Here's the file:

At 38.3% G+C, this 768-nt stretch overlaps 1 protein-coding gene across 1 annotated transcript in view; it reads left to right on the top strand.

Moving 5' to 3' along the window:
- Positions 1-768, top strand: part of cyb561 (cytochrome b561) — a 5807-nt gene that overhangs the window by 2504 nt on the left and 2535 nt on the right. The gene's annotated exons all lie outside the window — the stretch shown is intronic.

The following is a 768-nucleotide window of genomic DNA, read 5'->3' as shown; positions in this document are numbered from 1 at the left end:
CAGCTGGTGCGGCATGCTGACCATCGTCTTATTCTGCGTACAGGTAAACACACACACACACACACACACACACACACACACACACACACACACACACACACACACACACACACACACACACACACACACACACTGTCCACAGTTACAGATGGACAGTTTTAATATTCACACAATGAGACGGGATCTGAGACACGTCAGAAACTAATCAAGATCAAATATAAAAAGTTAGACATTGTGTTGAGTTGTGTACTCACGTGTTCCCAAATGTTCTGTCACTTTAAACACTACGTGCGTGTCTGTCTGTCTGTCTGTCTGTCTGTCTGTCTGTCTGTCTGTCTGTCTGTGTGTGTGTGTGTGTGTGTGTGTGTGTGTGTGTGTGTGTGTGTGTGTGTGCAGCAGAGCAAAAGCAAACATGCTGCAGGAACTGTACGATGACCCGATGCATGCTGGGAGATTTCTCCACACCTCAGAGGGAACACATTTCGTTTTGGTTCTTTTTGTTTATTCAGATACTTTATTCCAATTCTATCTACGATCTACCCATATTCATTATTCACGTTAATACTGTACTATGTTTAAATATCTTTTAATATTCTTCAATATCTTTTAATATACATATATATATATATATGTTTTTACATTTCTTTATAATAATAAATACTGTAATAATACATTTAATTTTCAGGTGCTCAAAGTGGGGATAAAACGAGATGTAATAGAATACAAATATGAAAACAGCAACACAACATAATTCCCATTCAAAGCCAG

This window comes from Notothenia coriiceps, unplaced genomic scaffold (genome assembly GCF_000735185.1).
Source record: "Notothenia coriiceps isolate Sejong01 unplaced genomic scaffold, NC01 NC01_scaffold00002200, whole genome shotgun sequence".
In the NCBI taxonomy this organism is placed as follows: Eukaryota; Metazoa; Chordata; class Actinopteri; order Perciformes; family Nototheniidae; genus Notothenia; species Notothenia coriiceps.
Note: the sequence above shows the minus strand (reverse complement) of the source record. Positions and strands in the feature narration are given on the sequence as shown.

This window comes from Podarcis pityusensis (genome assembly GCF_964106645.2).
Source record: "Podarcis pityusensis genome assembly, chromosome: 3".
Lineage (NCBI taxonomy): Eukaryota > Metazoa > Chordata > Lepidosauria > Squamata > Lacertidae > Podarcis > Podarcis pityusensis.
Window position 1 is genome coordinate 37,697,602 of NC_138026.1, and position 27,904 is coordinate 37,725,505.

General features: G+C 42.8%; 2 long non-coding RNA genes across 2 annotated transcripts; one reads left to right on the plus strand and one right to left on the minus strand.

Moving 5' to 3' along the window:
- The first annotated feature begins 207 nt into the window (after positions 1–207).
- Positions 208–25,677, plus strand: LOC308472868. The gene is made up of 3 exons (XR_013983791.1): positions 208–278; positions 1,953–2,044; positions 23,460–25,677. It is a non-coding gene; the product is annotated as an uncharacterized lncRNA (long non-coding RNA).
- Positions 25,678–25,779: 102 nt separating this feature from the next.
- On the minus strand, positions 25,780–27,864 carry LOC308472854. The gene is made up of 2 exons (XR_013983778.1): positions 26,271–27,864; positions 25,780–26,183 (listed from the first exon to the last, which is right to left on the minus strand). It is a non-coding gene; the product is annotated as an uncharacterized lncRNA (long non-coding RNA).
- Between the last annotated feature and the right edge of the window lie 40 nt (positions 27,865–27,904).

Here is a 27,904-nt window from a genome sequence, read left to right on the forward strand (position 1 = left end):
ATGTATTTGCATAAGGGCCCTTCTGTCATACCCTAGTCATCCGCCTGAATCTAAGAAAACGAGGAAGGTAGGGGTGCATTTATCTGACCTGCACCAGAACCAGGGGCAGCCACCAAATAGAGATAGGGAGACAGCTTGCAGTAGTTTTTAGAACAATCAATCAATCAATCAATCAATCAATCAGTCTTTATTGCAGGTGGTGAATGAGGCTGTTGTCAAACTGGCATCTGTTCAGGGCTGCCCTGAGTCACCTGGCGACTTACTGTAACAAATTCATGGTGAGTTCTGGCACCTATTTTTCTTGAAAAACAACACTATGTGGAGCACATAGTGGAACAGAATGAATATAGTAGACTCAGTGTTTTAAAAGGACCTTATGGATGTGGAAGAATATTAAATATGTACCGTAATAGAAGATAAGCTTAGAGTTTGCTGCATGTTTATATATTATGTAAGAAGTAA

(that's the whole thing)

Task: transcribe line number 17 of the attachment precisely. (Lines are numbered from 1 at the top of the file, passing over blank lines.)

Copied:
- Positions 208–25,677, plus strand: LOC308472868. The gene is made up of 3 exons (XR_013983791.1): positions 208–278; positions 1,953–2,044; positions 23,460–25,677. It is a non-coding gene; the product is annotated as an uncharacterized lncRNA (long non-coding RNA).